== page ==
Sequels are kinda hard to pull off right? This is especially true in video games. The sequel has to recapture the magic of the first one, and be innovative enough that the sequel feels fresh and warranted. It’s a tricky balancing act to pull off. This was the Challenge Horizon Forbidden West faced. When Horizon Zero Dawn it felt like a new concept, with fresh gameplay and a gorgeous open world to dive into. It was one of the best games of 2017. So did Horizon Forbidden West pull off the tricky balancing act or is it too much of more of the same?
Right off the bat I’m going to answer the main question. Yes developers, Guerrilla Games managed to pull of the balancing act, but maybe not to the degree that most wanted. Horizon Forbidden West provides alot of fresh features, environments, and enemies, but isn’t the Thunderjaw-sized step forward that many were hoping for. All that said, this is a breathtaking open world game that has way more going forward than against it.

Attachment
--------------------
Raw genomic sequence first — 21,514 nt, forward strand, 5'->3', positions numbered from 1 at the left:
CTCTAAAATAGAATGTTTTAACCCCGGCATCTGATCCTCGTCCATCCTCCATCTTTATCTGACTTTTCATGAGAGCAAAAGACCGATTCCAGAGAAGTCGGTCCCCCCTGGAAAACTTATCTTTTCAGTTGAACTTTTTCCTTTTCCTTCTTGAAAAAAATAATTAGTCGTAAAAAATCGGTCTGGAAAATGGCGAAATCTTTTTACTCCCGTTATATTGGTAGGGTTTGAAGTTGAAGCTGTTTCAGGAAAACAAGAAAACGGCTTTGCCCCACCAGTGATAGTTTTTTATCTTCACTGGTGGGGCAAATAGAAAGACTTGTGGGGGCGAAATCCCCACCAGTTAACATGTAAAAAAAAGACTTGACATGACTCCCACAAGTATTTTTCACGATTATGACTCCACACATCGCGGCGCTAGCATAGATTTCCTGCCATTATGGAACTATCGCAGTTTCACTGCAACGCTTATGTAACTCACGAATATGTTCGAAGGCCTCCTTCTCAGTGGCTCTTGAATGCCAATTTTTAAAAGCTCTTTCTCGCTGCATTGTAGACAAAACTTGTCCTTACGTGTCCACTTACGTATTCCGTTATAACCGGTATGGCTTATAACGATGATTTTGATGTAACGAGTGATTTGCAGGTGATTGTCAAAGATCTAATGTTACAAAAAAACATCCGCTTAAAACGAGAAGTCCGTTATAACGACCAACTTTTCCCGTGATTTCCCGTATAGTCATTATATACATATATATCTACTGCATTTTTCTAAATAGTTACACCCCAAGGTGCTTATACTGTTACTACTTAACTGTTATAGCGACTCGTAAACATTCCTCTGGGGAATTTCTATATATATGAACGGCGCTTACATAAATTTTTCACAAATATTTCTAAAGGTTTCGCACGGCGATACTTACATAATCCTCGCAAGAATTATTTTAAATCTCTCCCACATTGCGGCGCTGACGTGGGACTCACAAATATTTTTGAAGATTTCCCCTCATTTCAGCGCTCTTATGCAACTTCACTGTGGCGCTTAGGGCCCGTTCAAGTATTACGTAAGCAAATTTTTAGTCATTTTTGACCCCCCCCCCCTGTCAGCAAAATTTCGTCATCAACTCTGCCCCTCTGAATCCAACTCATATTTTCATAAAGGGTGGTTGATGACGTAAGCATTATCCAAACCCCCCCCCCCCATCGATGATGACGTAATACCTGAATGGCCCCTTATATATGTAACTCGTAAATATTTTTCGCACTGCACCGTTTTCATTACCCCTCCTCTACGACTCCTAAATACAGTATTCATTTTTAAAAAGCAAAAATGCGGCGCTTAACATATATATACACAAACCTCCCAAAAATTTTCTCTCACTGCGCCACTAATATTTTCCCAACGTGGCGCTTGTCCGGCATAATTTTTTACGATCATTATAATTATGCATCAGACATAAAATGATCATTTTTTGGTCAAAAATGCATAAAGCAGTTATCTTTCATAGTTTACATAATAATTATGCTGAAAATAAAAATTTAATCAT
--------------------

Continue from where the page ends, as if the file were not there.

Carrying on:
Let’s dive into it.
It’s been five years since the release of Horizon Zero Dawn and one of the big questions going into Horizon Forbidden West was “what new ideas would they bring to the combat.” I’m happy to report that Guerrilla understood the assignment. This sequel squares you up against so many new animal mechs that aim to tear you apart. Not going to lie many will probably succeed. Each new mechanical beast presents new strengths and elemental weaknesses and you’ll probably need every tool at Aloy’s disposal to survive. Thankfully you have many new weapons and traps to utilize.
Just like in the first game the range combat is incredible. You have many new bow and arrow types, spears to throw and all the classic weapons comeback into play. As a result, there are so many different ways you can approach fighting the human and mech enemies.
The stealth in the game is amazing. Hunting down each foe initially or causing them to stumble into one of your well placed traps is so rewarding. It is such a good experience to slay a foe and cause confusion amongst your foes while your hiding in the grass unnoticed.